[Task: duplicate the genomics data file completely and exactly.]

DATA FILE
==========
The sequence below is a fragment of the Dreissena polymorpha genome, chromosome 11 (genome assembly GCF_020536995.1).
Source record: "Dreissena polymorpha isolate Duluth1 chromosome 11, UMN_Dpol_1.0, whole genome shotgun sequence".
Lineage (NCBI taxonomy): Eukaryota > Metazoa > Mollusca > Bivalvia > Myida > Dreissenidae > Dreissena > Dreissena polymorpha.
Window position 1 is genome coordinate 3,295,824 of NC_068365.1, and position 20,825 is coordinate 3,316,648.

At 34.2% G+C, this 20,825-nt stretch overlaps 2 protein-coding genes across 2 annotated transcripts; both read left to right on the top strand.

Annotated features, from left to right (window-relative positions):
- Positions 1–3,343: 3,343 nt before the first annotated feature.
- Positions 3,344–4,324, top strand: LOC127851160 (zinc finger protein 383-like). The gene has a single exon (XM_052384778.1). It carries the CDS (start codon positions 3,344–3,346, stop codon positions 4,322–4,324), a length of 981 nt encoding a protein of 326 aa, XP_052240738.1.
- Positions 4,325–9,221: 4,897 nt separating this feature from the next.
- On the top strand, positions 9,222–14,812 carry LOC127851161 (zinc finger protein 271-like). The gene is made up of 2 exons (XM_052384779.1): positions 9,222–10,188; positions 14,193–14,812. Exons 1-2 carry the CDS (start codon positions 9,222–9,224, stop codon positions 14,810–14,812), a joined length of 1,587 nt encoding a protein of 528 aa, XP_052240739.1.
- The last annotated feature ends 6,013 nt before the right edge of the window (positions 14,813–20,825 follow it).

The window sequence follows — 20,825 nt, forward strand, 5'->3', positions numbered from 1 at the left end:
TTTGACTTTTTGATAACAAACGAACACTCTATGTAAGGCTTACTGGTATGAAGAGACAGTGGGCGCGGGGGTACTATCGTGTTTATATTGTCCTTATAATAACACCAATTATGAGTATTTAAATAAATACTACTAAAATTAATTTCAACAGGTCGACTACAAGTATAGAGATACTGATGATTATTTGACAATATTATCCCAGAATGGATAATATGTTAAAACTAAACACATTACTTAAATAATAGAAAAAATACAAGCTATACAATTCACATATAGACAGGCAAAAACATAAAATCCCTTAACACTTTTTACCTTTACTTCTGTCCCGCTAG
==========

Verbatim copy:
The sequence below is a fragment of the Dreissena polymorpha genome, chromosome 11 (genome assembly GCF_020536995.1).
Source record: "Dreissena polymorpha isolate Duluth1 chromosome 11, UMN_Dpol_1.0, whole genome shotgun sequence".
Lineage (NCBI taxonomy): Eukaryota > Metazoa > Mollusca > Bivalvia > Myida > Dreissenidae > Dreissena > Dreissena polymorpha.
Window position 1 is genome coordinate 3,295,824 of NC_068365.1, and position 20,825 is coordinate 3,316,648.

At 34.2% G+C, this 20,825-nt stretch overlaps 2 protein-coding genes across 2 annotated transcripts; both read left to right on the top strand.

Annotated features, from left to right (window-relative positions):
- Positions 1–3,343: 3,343 nt before the first annotated feature.
- Positions 3,344–4,324, top strand: LOC127851160 (zinc finger protein 383-like). The gene has a single exon (XM_052384778.1). It carries the CDS (start codon positions 3,344–3,346, stop codon positions 4,322–4,324), a length of 981 nt encoding a protein of 326 aa, XP_052240738.1.
- Positions 4,325–9,221: 4,897 nt separating this feature from the next.
- On the top strand, positions 9,222–14,812 carry LOC127851161 (zinc finger protein 271-like). The gene is made up of 2 exons (XM_052384779.1): positions 9,222–10,188; positions 14,193–14,812. Exons 1-2 carry the CDS (start codon positions 9,222–9,224, stop codon positions 14,810–14,812), a joined length of 1,587 nt encoding a protein of 528 aa, XP_052240739.1.
- The last annotated feature ends 6,013 nt before the right edge of the window (positions 14,813–20,825 follow it).

The window sequence follows — 20,825 nt, forward strand, 5'->3', positions numbered from 1 at the left end:
TTTGACTTTTTGATAACAAACGAACACTCTATGTAAGGCTTACTGGTATGAAGAGACAGTGGGCGCGGGGGTACTATCGTGTTTATATTGTCCTTATAATAACACCAATTATGAGTATTTAAATAAATACTACTAAAATTAATTTCAACAGGTCGACTACAAGTATAGAGATACTGATGATTATTTGACAATATTATCCCAGAATGGATAATATGTTAAAACTAAACACATTACTTAAATAATAGAAAAAATACAAGCTATACAATTCACATATAGACAGGCAAAAACATAAAATCCCTTAACACTTTTTACCTTTACTTCTGTCCCGCTAG